Forex spread betting is similar to financial spread betting, except that you wager on the rate of exchange between two currencies. For example, if you bet on GBP/USD going up (buy) in spread betting, you’re betting on the pound’s value versus the US dollar increasing. As a result, if the GBP/USD rate rises, you will profit; if it falls, you will lose. When you bet on spread betting that GBP/USD will go down (sell), you’re wagering that the pound will lose value against the US dollar. You place bets in terms of GBP per pip in this sort of spread betting.
Forex spread betting allows you to use leverage when placing trades because it is a derivative product (you don’t own the underlying asset; you simply bet on its price). Leverage is the ability to borrow money from brokers/spread betting providers in order to put larger bets with less cash. When compared to trading without leverage, this helps you to optimize profits on your money because the amount necessary to open trades is reduced. However, while potential returns may be greater when trading with leverage, trading with leverage also raises the dangers involved with trading and can result in larger losses.
MT4 is one of the most popular trading platforms among retail investors. You can check our article on spread betting brokers which offer MT4 here.
Forex spread betting can be capital-gains tax free in some cases, but it’s better to consult with a tax specialist regarding this. You can check the differences and similarities between spread betting and cfd trading here.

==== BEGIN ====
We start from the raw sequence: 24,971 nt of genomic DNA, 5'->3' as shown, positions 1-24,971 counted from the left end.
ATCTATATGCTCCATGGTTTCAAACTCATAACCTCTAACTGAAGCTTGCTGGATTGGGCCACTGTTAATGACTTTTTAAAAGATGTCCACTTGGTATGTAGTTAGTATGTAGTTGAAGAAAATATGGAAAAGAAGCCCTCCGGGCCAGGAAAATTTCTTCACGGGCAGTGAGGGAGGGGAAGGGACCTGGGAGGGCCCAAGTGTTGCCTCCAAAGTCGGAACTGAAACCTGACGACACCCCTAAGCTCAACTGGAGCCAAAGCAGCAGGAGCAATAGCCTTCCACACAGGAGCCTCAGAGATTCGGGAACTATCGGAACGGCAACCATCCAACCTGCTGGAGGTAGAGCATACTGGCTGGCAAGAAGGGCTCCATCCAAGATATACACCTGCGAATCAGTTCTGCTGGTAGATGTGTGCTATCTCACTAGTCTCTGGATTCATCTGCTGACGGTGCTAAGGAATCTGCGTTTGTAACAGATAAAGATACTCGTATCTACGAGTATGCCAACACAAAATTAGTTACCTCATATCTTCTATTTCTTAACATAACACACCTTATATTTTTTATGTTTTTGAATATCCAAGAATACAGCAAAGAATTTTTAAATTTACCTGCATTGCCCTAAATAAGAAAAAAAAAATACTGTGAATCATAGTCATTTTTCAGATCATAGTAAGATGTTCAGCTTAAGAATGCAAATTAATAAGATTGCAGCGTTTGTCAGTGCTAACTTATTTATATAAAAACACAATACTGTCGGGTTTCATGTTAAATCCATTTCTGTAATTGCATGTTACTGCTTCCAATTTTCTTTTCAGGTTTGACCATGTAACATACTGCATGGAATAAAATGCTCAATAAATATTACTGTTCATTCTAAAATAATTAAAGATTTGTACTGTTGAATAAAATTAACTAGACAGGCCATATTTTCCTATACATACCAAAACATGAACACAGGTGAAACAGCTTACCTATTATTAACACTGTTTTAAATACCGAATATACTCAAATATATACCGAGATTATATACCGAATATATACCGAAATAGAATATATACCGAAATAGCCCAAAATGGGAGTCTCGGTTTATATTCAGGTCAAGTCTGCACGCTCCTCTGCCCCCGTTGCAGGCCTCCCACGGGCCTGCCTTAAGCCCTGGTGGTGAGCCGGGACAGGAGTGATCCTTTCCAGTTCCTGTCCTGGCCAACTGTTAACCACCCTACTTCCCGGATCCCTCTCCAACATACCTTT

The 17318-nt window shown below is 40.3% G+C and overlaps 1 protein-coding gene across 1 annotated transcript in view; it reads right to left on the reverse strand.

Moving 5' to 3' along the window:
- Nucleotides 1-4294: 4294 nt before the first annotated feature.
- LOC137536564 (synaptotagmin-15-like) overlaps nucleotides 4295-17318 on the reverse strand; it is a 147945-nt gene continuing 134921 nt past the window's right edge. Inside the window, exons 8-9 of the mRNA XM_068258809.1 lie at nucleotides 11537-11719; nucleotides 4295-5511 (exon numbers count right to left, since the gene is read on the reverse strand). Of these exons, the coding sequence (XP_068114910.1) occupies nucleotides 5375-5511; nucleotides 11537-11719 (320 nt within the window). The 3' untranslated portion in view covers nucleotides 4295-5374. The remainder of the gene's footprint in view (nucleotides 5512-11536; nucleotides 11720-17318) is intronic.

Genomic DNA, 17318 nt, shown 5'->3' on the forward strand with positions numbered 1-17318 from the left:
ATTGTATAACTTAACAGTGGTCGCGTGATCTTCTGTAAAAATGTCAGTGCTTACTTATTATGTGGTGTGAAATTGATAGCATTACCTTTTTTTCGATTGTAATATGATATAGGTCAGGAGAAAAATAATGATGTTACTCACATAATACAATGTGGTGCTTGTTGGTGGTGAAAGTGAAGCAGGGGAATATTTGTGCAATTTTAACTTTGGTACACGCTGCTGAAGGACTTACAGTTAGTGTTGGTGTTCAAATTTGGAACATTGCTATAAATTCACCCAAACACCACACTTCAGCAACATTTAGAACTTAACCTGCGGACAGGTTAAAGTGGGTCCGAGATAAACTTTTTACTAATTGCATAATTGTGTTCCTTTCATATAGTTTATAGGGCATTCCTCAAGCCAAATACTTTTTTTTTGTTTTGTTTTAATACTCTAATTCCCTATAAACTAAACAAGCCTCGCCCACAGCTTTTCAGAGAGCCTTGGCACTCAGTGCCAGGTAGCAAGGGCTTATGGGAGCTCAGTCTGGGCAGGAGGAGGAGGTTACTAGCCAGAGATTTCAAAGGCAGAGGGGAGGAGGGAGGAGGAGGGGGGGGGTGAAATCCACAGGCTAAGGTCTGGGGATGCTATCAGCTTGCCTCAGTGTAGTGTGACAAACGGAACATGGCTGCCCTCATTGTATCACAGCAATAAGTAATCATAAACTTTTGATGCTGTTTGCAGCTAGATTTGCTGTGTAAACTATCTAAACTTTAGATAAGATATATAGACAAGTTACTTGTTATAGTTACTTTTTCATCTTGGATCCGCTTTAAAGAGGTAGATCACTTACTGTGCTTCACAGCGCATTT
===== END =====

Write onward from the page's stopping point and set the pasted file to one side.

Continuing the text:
Forex Spread Betting Trade Examples:
As previously mentioned, FX spread betting works in terms of GBP per pip. This means that if I were to use a trade size of 1, I would earn or lose 1GBP for every pip move in the price. A pip is normally the 4th decimal of the quoted FX pair. The exception for this rule are JPY pairs where the pip is the 2nd decimal.
If I were to buy GBPUSD at 1.3215 with trade size of 1, thus betting that the pound will appreciate against the dollar, and in a few days the GBPUSD rate went up to 1.3230, this means that the price moved up by 15pips, your profit would be 15GBP (minus overnight fees).
When you do forex spread betting, you have the opportunity to sell (short) thus bidding on the exchange rate going down. If you were to sell USDJPY with a trade size of 15, at 113.550 and a few days later the USDJPY rate fell to 113.350, the price would have moved by 20 pips thus giving you a profit of 300GBP (minus overnight fees).
Ready to start trading? Check our article on best spread betting platforms for beginners.